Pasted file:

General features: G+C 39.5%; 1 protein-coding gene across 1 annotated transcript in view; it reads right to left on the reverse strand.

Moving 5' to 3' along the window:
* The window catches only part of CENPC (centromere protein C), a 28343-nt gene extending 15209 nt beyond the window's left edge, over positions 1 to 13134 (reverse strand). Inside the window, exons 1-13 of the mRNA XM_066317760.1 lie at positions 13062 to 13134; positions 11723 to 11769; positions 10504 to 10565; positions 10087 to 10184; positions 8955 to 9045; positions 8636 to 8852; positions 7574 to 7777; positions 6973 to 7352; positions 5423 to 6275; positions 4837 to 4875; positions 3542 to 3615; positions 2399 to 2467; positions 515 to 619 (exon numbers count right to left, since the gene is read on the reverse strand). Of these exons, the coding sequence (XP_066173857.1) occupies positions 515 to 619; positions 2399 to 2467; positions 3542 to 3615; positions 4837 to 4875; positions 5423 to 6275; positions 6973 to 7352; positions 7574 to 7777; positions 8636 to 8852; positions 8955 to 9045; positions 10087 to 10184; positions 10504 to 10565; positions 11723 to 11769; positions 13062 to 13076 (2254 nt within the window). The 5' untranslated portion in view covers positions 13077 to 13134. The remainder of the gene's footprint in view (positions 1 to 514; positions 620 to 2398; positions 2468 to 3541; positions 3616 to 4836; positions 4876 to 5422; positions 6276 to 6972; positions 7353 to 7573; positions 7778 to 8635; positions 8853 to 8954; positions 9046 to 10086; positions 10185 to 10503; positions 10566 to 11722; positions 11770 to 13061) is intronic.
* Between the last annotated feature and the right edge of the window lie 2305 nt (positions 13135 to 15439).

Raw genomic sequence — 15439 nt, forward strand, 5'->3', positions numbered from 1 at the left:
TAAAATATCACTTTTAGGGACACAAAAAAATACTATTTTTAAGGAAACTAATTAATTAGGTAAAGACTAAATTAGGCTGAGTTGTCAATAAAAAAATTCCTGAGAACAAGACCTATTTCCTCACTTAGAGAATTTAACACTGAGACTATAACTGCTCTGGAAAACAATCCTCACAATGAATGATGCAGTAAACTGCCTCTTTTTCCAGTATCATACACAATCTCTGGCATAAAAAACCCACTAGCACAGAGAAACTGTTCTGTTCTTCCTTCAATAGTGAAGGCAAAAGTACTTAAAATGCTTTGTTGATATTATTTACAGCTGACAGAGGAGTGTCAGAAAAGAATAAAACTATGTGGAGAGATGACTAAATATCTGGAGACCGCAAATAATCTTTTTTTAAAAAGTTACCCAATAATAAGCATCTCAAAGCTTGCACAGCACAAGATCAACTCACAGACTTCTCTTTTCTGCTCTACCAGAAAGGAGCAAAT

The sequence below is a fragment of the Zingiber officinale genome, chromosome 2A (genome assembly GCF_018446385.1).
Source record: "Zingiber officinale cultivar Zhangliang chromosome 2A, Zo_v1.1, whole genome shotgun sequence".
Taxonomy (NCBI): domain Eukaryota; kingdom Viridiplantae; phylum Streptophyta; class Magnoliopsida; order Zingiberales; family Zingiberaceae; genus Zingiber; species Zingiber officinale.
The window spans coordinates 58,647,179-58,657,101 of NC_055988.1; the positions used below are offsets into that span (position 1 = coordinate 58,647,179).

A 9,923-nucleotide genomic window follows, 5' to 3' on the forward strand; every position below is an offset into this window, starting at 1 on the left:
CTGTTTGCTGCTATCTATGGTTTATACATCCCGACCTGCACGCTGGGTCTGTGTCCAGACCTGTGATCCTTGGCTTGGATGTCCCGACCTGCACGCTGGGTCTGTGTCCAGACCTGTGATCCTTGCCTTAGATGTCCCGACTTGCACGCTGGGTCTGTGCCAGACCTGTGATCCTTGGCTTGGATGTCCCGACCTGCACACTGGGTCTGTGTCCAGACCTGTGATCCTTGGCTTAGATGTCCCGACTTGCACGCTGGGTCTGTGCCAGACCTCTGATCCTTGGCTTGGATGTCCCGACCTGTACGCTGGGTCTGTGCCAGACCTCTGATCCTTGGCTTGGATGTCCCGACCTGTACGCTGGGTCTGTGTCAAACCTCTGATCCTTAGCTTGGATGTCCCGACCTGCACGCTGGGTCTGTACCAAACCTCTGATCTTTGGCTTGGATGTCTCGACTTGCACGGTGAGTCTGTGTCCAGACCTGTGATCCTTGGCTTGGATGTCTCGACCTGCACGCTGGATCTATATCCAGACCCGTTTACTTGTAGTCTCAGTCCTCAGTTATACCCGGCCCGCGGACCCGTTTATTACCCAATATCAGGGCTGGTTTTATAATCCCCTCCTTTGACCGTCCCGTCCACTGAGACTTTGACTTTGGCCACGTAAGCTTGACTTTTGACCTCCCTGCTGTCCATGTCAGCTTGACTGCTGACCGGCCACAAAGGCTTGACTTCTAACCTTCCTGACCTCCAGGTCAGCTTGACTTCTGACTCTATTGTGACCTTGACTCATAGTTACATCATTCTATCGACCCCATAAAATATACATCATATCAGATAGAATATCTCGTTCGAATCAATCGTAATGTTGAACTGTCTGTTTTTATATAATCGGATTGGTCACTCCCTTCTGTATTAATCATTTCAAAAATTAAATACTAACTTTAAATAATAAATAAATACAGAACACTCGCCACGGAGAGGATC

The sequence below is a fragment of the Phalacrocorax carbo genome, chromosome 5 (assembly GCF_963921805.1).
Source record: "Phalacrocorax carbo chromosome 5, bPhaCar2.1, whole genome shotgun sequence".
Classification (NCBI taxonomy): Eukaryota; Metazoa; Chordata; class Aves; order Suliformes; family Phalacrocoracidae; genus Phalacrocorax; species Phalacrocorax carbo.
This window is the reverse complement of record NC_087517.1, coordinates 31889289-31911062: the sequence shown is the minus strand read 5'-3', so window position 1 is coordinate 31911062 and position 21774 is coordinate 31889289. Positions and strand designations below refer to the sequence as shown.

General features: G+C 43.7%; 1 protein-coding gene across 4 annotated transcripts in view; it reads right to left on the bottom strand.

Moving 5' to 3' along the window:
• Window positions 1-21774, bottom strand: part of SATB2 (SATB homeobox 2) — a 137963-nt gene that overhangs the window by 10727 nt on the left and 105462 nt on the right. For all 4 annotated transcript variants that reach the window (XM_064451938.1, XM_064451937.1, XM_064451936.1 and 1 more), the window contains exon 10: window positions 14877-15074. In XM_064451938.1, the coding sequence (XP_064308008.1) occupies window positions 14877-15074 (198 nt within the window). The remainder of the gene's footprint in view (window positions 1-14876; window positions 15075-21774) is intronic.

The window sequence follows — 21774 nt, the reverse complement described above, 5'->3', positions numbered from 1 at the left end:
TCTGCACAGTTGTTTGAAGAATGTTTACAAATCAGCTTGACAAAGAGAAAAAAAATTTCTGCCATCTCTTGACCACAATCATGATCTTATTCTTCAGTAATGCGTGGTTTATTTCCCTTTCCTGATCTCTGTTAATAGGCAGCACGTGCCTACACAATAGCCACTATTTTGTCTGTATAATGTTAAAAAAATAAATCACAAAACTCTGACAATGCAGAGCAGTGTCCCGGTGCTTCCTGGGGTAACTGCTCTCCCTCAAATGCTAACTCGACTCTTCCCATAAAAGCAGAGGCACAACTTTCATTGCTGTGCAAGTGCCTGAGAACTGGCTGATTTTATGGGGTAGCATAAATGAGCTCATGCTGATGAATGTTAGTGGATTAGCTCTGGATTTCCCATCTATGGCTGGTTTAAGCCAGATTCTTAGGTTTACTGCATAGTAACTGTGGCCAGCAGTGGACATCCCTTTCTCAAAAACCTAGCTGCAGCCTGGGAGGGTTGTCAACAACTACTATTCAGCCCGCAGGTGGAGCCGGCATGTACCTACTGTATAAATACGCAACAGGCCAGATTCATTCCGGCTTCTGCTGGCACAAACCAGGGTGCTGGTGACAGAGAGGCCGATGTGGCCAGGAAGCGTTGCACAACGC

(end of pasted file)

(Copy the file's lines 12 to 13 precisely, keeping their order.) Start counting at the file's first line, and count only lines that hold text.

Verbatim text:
CTGTTTGCTGCTATCTATGGTTTATACATCCCGACCTGCACGCTGGGTCTGTGTCCAGACCTGTGATCCTTGGCTTGGATGTCCCGACCTGCACGCTGGGTCTGTGTCCAGACCTGTGATCCTTGCCTTAGATGTCCCGACTTGCACGCTGGGTCTGTGCCAGACCTGTGATCCTTGGCTTGGATGTCCCGACCTGCACACTGGGTCTGTGTCCAGACCTGTGATCCTTGGCTTAGATGTCCCGACTTGCACGCTGGGTCTGTGCCAGACCTCTGATCCTTGGCTTGGATGTCCCGACCTGTACGCTGGGTCTGTGCCAGACCTCTGATCCTTGGCTTGGATGTCCCGACCTGTACGCTGGGTCTGTGTCAAACCTCTGATCCTTAGCTTGGATGTCCCGACCTGCACGCTGGGTCTGTACCAAACCTCTGATCTTTGGCTTGGATGTCTCGACTTGCACGGTGAGTCTGTGTCCAGACCTGTGATCCTTGGCTTGGATGTCTCGACCTGCACGCTGGATCTATATCCAGACCCGTTTACTTGTAGTCTCAGTCCTCAGTTATACCCGGCCCGCGGACCCGTTTATTACCCAATATCAGGGCTGGTTTTATAATCCCCTCCTTTGACCGTCCCGTCCACTGAGACTTTGACTTTGGCCACGTAAGCTTGACTTTTGACCTCCCTGCTGTCCATGTCAGCTTGACTGCTGACCGGCCACAAAGGCTTGACTTCTAACCTTCCTGACCTCCAGGTCAGCTTGACTTCTGACTCTATTGTGACCTTGACTCATAGTTACATCATTCTATCGACCCCATAAAATATACATCATATCAGATAGAATATCTCGTTCGAATCAATCGTAATGTTGAACTGTCTGTTTTTATATAATCGGATTGGTCACTCCCTTCTGTATTAATCATTTCAAAAATTAAATACTAACTTTAAATAATAAATAAATACAGAACACTCGCCACGGAGAGGATC

The sequence below is a fragment of the Phalacrocorax carbo genome, chromosome 5 (assembly GCF_963921805.1).